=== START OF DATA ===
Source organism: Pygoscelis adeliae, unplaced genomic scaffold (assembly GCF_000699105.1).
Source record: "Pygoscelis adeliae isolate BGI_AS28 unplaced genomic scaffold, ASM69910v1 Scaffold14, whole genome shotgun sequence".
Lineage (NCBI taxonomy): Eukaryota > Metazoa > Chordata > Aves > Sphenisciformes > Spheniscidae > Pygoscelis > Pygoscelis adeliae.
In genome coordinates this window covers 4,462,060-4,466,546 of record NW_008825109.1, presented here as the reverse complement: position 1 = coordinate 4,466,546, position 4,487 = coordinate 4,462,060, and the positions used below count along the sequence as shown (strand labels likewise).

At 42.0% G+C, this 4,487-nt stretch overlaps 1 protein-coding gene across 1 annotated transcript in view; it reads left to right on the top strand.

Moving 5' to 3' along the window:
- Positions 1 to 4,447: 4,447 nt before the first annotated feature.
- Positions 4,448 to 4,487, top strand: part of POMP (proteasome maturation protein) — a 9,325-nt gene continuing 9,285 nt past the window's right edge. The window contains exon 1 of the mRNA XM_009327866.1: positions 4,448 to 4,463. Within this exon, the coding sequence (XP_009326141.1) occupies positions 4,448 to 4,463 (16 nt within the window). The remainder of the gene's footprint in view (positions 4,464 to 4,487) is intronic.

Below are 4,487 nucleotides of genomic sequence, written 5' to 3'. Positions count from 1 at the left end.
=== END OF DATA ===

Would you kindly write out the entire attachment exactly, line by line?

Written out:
Source organism: Pygoscelis adeliae, unplaced genomic scaffold (assembly GCF_000699105.1).
Source record: "Pygoscelis adeliae isolate BGI_AS28 unplaced genomic scaffold, ASM69910v1 Scaffold14, whole genome shotgun sequence".
Lineage (NCBI taxonomy): Eukaryota > Metazoa > Chordata > Aves > Sphenisciformes > Spheniscidae > Pygoscelis > Pygoscelis adeliae.
In genome coordinates this window covers 4,462,060-4,466,546 of record NW_008825109.1, presented here as the reverse complement: position 1 = coordinate 4,466,546, position 4,487 = coordinate 4,462,060, and the positions used below count along the sequence as shown (strand labels likewise).

At 42.0% G+C, this 4,487-nt stretch overlaps 1 protein-coding gene across 1 annotated transcript in view; it reads left to right on the top strand.

Moving 5' to 3' along the window:
- Positions 1 to 4,447: 4,447 nt before the first annotated feature.
- Positions 4,448 to 4,487, top strand: part of POMP (proteasome maturation protein) — a 9,325-nt gene continuing 9,285 nt past the window's right edge. The window contains exon 1 of the mRNA XM_009327866.1: positions 4,448 to 4,463. Within this exon, the coding sequence (XP_009326141.1) occupies positions 4,448 to 4,463 (16 nt within the window). The remainder of the gene's footprint in view (positions 4,464 to 4,487) is intronic.

Below are 4,487 nucleotides of genomic sequence, written 5' to 3'. Positions count from 1 at the left end.